You will need to be able to remember scripts and repeat them accurately (or near enough!)

Working with a prompter
The trick with reading from a prompter is to speak to the viewer, not read to them. Remember the camera is behind the words, so look through the words to the lens.

Walking and talking
Walking and talking – it doesn’t sound too tricky to do both at once – but it’s funny how some presenters forget how to walk normally because they are busy concentrating on talking, or vice-versa!

Vox pops
Vox pops can feature in TV or radio, (also popular for show reels) and it requires the presenter/reporter to approach members of the public to get a quick straw pole reaction to an issue.

Interviewing
Central to being a good interviewer are the skills of research and listening. Although you do not need to be a qualified journalist to present (unless it’s News), some journalistic approaches are needed in interviewing.

The demo
If you want to work in shopping channels then your essential skill is the demo, or demo combined with an interview. Demo (short for demonstration) means showing how a piece of household, technical or sports equipment works, or selling jewellery, cosmetics, fashion or other products.

The make
Makes – ‘Here is one I made earlier’ are found in children’s and arts and crafts programmes. Try it out first, prepare!

Appearance
Finally, don’t forget personal grooming. What do your clothes, hair, make-up say about you? Are you projecting the image you’d like to?

To do list
Research TV presenter training courses
Start training or top up existing skills
Watch TV – analyse TV presenter skills and performance
Attend TV recordings

Edited extract from The TV Presenter’s Career Handbook by Kathryn Wolfe, published by Focal Press 2015

Do You Have the Right Personality for TV Presenting?

Whilst TV presenting is perceived as a glamorous profession, the reality is somewhat different. Of course, being in the industry has fantastic moments, from being on the red carpet to interviewing high profile guests in fabulous locations, but the reality is that TV presenting requires a huge amount of energy, commitment and preparation. Do you have the right personality to cope with the rigours of the job?

Start by thinking about you. Consider your character, temperament and qualities. Recognise your strengths and weaknesses. Try to evaluate objectively how you come across and realise how others see you.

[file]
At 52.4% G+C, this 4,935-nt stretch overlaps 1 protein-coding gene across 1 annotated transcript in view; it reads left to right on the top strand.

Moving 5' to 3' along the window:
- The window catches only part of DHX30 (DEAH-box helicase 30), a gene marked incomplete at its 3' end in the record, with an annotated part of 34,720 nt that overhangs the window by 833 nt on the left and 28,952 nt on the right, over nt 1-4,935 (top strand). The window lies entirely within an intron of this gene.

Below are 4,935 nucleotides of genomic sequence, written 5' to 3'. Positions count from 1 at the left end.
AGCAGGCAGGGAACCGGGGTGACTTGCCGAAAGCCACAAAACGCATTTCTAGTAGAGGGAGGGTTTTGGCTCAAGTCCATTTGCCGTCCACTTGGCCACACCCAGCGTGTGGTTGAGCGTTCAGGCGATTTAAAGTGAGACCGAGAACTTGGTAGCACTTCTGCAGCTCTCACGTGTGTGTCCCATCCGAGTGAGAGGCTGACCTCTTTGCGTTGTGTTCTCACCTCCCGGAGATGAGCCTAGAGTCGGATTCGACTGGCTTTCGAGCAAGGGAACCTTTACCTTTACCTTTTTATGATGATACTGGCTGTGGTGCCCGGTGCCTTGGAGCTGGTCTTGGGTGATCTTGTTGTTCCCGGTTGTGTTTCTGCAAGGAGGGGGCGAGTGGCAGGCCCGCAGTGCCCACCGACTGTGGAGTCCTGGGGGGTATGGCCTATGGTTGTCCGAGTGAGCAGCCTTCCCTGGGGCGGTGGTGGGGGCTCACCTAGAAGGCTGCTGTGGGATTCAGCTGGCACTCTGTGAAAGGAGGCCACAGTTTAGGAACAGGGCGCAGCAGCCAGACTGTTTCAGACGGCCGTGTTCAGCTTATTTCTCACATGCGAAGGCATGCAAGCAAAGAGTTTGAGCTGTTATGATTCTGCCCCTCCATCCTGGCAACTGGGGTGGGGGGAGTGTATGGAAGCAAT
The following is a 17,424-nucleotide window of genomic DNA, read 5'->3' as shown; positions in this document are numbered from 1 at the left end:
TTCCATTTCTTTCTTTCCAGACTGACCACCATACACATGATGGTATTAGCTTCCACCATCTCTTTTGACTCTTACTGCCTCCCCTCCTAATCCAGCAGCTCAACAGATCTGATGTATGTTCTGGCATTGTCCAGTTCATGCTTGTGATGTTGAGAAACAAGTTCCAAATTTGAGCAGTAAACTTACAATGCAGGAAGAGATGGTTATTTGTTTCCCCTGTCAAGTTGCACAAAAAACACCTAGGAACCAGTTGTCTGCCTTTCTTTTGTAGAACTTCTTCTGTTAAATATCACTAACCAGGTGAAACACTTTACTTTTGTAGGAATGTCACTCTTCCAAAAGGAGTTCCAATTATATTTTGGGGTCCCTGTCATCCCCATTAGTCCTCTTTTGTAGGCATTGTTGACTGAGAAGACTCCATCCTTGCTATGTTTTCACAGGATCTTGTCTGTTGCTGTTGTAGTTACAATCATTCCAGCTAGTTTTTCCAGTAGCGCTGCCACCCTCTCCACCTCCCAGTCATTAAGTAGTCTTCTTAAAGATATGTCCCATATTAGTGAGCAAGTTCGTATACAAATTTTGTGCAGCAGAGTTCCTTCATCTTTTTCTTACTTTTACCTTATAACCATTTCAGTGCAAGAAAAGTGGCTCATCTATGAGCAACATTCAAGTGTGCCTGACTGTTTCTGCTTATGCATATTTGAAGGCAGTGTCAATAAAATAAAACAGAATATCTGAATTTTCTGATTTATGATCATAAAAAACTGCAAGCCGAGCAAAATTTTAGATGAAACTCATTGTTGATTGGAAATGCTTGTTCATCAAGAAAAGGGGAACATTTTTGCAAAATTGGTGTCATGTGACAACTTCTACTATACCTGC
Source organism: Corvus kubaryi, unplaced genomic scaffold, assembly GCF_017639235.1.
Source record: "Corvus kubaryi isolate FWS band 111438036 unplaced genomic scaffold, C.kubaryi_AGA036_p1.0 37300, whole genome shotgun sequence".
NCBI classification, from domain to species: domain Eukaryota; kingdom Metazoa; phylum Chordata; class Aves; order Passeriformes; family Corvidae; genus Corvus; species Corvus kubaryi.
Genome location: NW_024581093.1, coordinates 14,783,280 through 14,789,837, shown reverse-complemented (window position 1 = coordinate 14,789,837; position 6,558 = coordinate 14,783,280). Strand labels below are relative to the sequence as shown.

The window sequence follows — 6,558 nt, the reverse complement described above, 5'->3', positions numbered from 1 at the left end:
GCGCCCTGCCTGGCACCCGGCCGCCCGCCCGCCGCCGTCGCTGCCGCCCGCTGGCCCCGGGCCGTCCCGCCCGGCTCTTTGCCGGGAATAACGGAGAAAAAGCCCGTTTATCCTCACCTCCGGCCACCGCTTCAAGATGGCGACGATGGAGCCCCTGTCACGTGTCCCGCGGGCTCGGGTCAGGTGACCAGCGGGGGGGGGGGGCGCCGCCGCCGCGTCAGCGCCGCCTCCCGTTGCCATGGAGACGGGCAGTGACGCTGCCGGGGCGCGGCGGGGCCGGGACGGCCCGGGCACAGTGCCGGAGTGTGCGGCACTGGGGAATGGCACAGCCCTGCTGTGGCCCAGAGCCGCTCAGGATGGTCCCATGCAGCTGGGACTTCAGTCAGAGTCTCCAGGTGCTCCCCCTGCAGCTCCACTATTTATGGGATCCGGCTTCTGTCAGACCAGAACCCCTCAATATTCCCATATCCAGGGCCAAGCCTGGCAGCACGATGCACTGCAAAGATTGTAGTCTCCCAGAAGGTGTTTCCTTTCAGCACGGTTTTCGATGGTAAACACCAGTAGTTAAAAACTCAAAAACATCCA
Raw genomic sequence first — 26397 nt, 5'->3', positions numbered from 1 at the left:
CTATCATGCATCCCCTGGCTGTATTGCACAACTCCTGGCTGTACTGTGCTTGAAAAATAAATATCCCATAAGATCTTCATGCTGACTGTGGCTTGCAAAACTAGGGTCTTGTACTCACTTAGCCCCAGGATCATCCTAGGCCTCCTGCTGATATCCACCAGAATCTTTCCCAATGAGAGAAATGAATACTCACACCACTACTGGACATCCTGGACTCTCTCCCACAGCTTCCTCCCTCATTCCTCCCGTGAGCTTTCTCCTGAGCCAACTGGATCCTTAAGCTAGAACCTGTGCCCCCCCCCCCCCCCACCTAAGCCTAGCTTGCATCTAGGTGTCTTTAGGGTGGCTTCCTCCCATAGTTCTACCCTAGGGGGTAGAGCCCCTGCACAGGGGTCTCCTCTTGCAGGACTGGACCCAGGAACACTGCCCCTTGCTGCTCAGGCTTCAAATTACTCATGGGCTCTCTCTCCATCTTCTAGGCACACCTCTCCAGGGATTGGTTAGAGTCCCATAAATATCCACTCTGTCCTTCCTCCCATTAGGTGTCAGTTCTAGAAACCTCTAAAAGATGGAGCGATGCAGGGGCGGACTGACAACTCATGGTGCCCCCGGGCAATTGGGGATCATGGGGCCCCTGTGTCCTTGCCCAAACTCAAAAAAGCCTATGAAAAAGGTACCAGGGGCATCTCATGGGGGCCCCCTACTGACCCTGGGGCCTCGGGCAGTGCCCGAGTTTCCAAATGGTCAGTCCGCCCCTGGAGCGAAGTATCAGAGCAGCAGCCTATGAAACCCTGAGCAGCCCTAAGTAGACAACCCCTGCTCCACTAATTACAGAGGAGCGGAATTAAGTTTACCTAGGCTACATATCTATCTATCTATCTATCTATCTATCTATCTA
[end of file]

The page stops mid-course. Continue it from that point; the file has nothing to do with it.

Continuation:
One of the first questions I ask presenting students is, ‘Why do you want to be a TV presenter?’ This is not a trick question, it could come up in a job interview in almost any field – (celebrity, glamour, wealth are probably not the right answers here!).

What motivates you to present? It could be that you want to communicate to a larger audience, you enjoy interviewing and finding out about other people, there is an issue you want to promote, you have role models who are TV presenters, or you want more variety and challenge in the workplace. It might be that you are already writing, producing or broadcasting, in TV, radio, print or online, and you want to be more mainstream or high profile. Alternatively, you could be someone who has watched from the sidelines or from your sofa, and you’ve been thinking – ‘I could do that!’

Most TV presenters are freelance and motivation is a key quality to possess, so ask yourself if you really have the personality to go for it – it is a competitive business, and you will need to convince others that you’re really keen and committed.

Are you a self-starter, happy to contact people you don’t know and ask them to employ you? Do you enjoy meeting new people, would you be able to work alongside a myriad of different colleagues and technicians?

Do you display initiative or do you prefer to be given instructions at each stage? Do you work well in a team or do you like to work independently? Are you persistent and tenacious or do you give up at the first round? Are you fairly thick-skinned or do you take rejection personally?

Can you think on your feet? How well would you cope if the top news story were replaced as you are live on air reading from a different script? You can train for breaking news, so don’t panic, but it is worth bearing in mind that some people can work better under pressure than others.

Are you good at researching a topic, becoming an instant ‘expert’ in a wide variety of discussion points to put to the viewer or interviewee? Can you digest technical information and deliver it to the viewer in easy bite-sized chunks? Are you confident, with a friendly manner, do you possess good communications skills? How is your personal grooming!

Be honest with yourself and take a cold hard look at whether you’re in the right place. Take advantage of online personality tests – they can be very revealing, with questionnaires that can help you to assess your qualities and priorities.

To do list
List your strengths and weaknesses
Evaluate presenter qualities and match them to your own
Analyse your personal motivation and abilities
Explore online personality tests

Click, read, discover
Online personality tests & career advice
https://nationalcareersservice.direct.gov.uk/tools/skillshealthcheck/Pages/default.aspx
http://www.profilingforsuccess.com/profile-yourself.php
http://prospects.ac.uk

Interview advice
http://careers.theguardian.com/careers-blog/star-technique-competency-based-interview

US
http://career-advice.monster.com/
http://www.careercc.org/

Edited extract from The TV Presenter’s Career Handbook by Kathryn Wolfe
Published by Focal Press 2015